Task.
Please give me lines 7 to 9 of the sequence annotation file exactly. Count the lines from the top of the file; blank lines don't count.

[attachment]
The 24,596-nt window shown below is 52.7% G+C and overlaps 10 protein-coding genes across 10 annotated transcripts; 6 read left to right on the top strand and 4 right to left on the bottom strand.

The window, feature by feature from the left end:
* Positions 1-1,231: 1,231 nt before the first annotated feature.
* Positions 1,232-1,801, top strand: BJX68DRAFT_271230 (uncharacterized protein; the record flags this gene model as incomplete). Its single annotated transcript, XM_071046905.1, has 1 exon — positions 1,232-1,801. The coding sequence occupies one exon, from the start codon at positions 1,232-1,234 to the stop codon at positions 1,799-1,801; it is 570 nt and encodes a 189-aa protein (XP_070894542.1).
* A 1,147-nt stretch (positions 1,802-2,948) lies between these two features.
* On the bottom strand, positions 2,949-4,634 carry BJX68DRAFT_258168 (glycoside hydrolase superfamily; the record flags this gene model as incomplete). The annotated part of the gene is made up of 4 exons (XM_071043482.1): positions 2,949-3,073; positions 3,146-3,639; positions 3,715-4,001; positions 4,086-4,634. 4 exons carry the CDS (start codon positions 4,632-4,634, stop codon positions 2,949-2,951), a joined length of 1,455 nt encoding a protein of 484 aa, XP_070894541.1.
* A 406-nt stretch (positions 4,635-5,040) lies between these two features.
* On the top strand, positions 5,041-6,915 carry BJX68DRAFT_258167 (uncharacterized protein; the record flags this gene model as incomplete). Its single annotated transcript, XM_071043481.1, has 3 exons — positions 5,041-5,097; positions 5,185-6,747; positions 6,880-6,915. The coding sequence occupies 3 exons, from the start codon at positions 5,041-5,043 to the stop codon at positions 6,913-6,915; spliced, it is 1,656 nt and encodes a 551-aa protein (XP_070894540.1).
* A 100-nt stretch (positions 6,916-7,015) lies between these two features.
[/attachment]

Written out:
* A 406-nt stretch (positions 4,635-5,040) lies between these two features.
* On the top strand, positions 5,041-6,915 carry BJX68DRAFT_258167 (uncharacterized protein; the record flags this gene model as incomplete). Its single annotated transcript, XM_071043481.1, has 3 exons — positions 5,041-5,097; positions 5,185-6,747; positions 6,880-6,915. The coding sequence occupies 3 exons, from the start codon at positions 5,041-5,043 to the stop codon at positions 6,913-6,915; spliced, it is 1,656 nt and encodes a 551-aa protein (XP_070894540.1).
* A 100-nt stretch (positions 6,916-7,015) lies between these two features.